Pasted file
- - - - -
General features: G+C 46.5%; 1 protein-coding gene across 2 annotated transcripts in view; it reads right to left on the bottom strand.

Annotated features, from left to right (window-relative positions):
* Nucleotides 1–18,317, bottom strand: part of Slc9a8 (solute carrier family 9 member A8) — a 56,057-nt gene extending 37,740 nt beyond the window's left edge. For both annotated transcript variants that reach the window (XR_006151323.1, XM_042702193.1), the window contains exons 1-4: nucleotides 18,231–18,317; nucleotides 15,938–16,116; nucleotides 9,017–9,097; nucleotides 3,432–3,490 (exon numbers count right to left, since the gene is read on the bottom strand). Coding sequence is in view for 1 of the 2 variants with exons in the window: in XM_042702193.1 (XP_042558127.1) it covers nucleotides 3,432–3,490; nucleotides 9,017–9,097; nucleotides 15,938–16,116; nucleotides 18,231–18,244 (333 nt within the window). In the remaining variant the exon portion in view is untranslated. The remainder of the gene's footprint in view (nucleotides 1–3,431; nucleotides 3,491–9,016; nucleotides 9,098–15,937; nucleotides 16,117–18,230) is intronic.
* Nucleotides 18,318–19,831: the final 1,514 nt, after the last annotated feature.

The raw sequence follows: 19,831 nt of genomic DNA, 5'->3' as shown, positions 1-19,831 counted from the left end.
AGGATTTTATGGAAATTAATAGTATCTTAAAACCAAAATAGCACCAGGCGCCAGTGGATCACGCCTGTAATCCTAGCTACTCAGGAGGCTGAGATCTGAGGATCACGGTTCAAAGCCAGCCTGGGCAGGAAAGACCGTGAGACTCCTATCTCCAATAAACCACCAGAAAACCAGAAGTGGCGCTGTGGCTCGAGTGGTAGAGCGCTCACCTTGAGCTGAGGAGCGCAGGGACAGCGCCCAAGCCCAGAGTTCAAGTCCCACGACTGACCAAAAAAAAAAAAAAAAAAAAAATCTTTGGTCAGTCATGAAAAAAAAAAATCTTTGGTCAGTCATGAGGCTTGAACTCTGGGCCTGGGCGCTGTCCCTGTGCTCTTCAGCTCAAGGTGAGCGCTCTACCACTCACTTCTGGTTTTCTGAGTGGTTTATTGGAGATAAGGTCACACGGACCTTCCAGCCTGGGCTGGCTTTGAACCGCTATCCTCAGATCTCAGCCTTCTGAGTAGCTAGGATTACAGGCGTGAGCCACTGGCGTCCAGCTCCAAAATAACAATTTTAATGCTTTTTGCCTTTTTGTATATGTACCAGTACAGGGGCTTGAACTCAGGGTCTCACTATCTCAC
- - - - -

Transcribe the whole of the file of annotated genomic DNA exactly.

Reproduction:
General features: G+C 46.5%; 1 protein-coding gene across 2 annotated transcripts in view; it reads right to left on the bottom strand.

Annotated features, from left to right (window-relative positions):
* Nucleotides 1–18,317, bottom strand: part of Slc9a8 (solute carrier family 9 member A8) — a 56,057-nt gene extending 37,740 nt beyond the window's left edge. For both annotated transcript variants that reach the window (XR_006151323.1, XM_042702193.1), the window contains exons 1-4: nucleotides 18,231–18,317; nucleotides 15,938–16,116; nucleotides 9,017–9,097; nucleotides 3,432–3,490 (exon numbers count right to left, since the gene is read on the bottom strand). Coding sequence is in view for 1 of the 2 variants with exons in the window: in XM_042702193.1 (XP_042558127.1) it covers nucleotides 3,432–3,490; nucleotides 9,017–9,097; nucleotides 15,938–16,116; nucleotides 18,231–18,244 (333 nt within the window). In the remaining variant the exon portion in view is untranslated. The remainder of the gene's footprint in view (nucleotides 1–3,431; nucleotides 3,491–9,016; nucleotides 9,098–15,937; nucleotides 16,117–18,230) is intronic.
* Nucleotides 18,318–19,831: the final 1,514 nt, after the last annotated feature.

The raw sequence follows: 19,831 nt of genomic DNA, 5'->3' as shown, positions 1-19,831 counted from the left end.
AGGATTTTATGGAAATTAATAGTATCTTAAAACCAAAATAGCACCAGGCGCCAGTGGATCACGCCTGTAATCCTAGCTACTCAGGAGGCTGAGATCTGAGGATCACGGTTCAAAGCCAGCCTGGGCAGGAAAGACCGTGAGACTCCTATCTCCAATAAACCACCAGAAAACCAGAAGTGGCGCTGTGGCTCGAGTGGTAGAGCGCTCACCTTGAGCTGAGGAGCGCAGGGACAGCGCCCAAGCCCAGAGTTCAAGTCCCACGACTGACCAAAAAAAAAAAAAAAAAAAAAATCTTTGGTCAGTCATGAAAAAAAAAAATCTTTGGTCAGTCATGAGGCTTGAACTCTGGGCCTGGGCGCTGTCCCTGTGCTCTTCAGCTCAAGGTGAGCGCTCTACCACTCACTTCTGGTTTTCTGAGTGGTTTATTGGAGATAAGGTCACACGGACCTTCCAGCCTGGGCTGGCTTTGAACCGCTATCCTCAGATCTCAGCCTTCTGAGTAGCTAGGATTACAGGCGTGAGCCACTGGCGTCCAGCTCCAAAATAACAATTTTAATGCTTTTTGCCTTTTTGTATATGTACCAGTACAGGGGCTTGAACTCAGGGTCTCACTATCTCAC